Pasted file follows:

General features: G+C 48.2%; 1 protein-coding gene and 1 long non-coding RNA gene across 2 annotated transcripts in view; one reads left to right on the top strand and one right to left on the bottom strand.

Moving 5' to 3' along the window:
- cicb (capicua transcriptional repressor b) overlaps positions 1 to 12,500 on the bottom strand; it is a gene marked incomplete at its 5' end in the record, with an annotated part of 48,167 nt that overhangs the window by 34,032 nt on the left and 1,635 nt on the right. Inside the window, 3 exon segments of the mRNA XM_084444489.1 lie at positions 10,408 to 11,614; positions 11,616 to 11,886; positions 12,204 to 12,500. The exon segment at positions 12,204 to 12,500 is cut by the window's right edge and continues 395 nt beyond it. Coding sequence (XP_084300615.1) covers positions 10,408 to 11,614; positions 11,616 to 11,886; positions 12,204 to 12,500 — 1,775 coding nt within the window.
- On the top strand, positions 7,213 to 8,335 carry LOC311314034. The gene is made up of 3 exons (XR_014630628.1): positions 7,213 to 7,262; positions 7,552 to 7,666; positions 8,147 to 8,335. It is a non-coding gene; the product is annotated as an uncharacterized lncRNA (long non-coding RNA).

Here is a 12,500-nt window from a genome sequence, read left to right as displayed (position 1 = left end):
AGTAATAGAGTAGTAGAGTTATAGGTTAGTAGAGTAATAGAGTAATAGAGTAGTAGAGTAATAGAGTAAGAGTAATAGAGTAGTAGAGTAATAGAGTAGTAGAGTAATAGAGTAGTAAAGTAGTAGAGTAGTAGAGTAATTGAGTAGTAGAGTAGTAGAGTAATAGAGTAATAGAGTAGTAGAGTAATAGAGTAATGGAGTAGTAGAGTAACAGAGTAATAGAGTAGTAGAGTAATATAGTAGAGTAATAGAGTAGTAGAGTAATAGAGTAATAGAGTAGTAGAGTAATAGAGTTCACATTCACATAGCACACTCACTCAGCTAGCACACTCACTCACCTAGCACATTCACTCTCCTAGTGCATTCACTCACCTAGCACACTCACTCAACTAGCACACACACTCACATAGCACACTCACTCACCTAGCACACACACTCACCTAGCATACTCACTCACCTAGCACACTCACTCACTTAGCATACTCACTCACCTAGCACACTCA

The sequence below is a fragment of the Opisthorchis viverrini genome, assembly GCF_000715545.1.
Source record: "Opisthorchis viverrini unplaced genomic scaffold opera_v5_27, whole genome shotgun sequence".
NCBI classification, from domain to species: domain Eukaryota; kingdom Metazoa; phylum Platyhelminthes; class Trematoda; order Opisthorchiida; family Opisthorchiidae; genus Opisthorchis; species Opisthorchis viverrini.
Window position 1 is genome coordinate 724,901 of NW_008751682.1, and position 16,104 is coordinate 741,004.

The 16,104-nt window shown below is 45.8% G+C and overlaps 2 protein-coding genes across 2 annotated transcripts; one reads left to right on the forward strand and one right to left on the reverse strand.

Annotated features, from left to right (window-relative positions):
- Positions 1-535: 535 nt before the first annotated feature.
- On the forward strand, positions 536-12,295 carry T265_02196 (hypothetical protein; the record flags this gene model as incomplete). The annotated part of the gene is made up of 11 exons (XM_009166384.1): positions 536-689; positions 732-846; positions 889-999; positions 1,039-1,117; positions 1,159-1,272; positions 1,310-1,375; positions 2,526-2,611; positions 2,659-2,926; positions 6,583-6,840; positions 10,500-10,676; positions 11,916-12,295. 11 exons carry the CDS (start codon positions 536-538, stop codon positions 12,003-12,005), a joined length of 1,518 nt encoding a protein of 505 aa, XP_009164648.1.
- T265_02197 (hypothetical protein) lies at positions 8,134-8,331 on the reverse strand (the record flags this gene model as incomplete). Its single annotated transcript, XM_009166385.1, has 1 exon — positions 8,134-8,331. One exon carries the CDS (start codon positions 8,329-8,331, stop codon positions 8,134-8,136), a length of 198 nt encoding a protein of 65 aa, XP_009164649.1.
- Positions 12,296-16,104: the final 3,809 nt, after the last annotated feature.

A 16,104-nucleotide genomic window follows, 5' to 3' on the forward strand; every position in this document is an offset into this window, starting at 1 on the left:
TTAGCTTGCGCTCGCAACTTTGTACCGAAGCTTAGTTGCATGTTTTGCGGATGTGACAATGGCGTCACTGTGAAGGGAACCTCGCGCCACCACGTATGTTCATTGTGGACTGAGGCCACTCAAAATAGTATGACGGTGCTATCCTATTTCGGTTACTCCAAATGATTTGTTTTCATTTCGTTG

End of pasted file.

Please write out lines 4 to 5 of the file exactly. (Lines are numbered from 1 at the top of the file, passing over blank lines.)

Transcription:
- On the top strand, positions 7,213 to 8,335 carry LOC311314034. The gene is made up of 3 exons (XR_014630628.1): positions 7,213 to 7,262; positions 7,552 to 7,666; positions 8,147 to 8,335. It is a non-coding gene; the product is annotated as an uncharacterized lncRNA (long non-coding RNA).

Here is a 12,500-nt window from a genome sequence, read left to right as displayed (position 1 = left end):